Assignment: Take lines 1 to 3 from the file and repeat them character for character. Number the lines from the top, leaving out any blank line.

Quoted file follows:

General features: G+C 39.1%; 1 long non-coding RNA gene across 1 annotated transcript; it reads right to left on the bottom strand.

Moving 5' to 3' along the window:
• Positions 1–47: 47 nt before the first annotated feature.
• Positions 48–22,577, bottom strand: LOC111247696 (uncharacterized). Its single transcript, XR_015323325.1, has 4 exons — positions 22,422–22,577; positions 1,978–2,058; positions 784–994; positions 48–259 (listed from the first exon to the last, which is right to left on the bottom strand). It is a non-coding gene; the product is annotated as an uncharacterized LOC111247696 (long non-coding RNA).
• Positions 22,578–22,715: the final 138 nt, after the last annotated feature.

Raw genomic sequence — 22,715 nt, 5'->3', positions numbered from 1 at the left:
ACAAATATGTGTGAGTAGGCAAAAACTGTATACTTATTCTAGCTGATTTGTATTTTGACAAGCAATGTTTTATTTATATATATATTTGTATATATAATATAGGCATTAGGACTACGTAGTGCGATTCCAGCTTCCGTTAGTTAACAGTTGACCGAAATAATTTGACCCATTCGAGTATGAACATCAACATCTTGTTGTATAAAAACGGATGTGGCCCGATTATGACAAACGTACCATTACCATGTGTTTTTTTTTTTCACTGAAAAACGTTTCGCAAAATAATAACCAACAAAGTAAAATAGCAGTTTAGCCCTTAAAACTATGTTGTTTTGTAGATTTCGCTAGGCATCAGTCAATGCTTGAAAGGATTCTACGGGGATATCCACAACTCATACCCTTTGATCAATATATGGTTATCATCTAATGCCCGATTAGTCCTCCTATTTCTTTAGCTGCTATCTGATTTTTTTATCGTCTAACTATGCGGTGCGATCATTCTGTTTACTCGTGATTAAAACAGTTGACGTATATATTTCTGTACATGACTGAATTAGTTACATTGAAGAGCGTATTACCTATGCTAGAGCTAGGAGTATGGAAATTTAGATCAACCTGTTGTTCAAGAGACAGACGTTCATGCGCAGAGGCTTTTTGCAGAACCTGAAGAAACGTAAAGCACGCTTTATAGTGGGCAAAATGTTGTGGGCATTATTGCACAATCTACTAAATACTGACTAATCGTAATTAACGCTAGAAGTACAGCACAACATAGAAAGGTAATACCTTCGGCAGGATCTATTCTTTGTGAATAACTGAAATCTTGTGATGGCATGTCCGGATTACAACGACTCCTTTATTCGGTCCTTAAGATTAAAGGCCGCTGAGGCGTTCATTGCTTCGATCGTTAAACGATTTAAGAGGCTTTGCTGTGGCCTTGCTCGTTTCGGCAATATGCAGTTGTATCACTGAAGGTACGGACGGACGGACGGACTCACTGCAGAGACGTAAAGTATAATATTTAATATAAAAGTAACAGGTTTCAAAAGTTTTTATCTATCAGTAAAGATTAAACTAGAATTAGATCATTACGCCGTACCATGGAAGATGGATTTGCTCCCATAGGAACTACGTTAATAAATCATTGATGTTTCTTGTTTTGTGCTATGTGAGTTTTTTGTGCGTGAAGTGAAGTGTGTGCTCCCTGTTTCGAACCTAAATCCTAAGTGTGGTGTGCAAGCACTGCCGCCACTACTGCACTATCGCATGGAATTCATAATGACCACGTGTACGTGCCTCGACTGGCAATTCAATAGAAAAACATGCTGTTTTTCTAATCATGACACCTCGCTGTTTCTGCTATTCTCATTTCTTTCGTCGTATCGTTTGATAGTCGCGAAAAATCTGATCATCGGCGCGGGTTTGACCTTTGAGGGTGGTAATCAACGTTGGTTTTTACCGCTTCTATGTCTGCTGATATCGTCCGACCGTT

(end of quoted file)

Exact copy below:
General features: G+C 39.1%; 1 long non-coding RNA gene across 1 annotated transcript; it reads right to left on the bottom strand.

Moving 5' to 3' along the window:
• Positions 1–47: 47 nt before the first annotated feature.